After a year of cuts and shrinking teams, the tide may have begun to turn for marketer job prospects, as new research finds more than two-thirds (67%) of marketing employers are planning to hire in 2021.
At the same time, six in 10 marketers are planning to change jobs this year, as hybrid working practices and a sense of “greater purpose” rise up the career priorities list.
According to a survey of more than 700 marketing professionals by recruitment firm Hays and the Chartered Institute of Marketing, career expectations have shifted markedly over the past year. Half of those surveyed claim they are considering an imminent career change as a direct result of the Covid-19 pandemic.
Of those marketers, 61% say they intend to make changes to their working practices and will be looking for a new role that enables hybrid office-home working, while 17% say they plan to look for a new role based completely remotely.
It’s vital that employers appreciate how the pandemic has changed job seekers’ priorities and refresh their hiring strategy.
Clare Kemsley, Hays Marketing
Over four in 10 say they plan to prioritise upskilling, and 22% plan to pursue an entirely new career path to find a role with a “greater purpose”.
“We’ve seen increased opportunity for marketing professionals since the start of 2021, and mirroring our research the intention is there to hire for employers,” says Clare Kemsley, managing director of Hays Marketing.
Technical marketing skills are the highest in demand, she adds, including CRM, user experience and data analytics, and with so many employers looking to recruit, brands need to develop a competitive recruitment strategy.
“Today’s job seeker is very different to just six months ago. It’s vital therefore that employers appreciate how the pandemic has changed job seekers’ priorities and refresh their hiring strategy. Doing this will help them draw in the talent they need to put their organisation on the road to recovery,” Kemsley says.
Covid’s impact on job satisfaction
According to the research, job satisfaction for marketers has been significantly impacted as a result of the pandemic. Some 35% say their job satisfaction has worsened since its onset.
A third (33%) of respondents rate their current job satisfaction as dissatisfied or very dissatisfied, with half of those citing a lack of career progression as the main driving factor. The next two top reasons for job dissatisfaction are a lack of career development opportunities (45%) and a lack of job security (44%).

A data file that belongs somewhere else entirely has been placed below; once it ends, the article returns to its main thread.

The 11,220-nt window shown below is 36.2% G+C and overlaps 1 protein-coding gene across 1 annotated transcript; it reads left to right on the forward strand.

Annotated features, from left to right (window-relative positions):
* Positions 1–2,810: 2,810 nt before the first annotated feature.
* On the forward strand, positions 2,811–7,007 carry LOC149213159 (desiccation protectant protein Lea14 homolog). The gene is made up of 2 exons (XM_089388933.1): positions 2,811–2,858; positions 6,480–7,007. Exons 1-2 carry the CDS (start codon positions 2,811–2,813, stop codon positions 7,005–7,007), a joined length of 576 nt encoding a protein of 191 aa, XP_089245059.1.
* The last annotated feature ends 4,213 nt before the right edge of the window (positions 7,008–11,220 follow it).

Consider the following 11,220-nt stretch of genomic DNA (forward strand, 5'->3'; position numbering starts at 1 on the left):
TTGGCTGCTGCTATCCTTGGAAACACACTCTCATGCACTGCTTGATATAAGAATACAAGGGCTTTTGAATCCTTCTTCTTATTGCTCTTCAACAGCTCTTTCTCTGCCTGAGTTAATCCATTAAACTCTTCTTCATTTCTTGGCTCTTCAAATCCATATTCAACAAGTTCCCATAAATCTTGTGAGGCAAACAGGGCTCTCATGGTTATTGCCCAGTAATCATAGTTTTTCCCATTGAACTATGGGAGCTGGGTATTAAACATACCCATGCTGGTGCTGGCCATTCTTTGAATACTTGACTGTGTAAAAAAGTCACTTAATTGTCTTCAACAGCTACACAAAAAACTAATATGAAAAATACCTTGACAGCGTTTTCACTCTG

Meanwhile, 81% of respondents report some level of concern about the wider economic climate and employment opportunities over the next two to five years.A third of marketers anticipate an imminent rise in job opportunities
However, marketers also note the benefits that have emerged from the pandemic over the past year, as 65% of those who needed to work from home in 2020 rate the impact of remote working on their organisation as positive.
Reflecting this, only 4% of respondents say they would prefer to work fully from the office in the next year. More than four in 10 (42%) say they want the majority of their working week to be remote with some time spent in the office, while some 26% prefer a 50/50 split.
“It’s clear that as lockdown eases, and with the roadmap to recovery providing further clarity to brands and their marketing activities for the year ahead, that marketers are looking to new beginnings,” says the Chartered Institute of Marketing’s CEO, Chris Daly.
“Whether that be investing in their professional development, an increased focus on wellbeing or a change in the way they work moving forward, 2020 has given them a period on which to reflect and rethink.”
The research also captures views on the role of the physical workspace, finding almost three-quarters of those surveyed do not believe their workplace will return to the way it was before the Covid-19 pandemic.
When discussing the workplace changes required once restrictions ease, 45% of marketers believe their existing office space is not fit for purpose and will need reconfiguring, while 32% say improved access to technology will be necessary.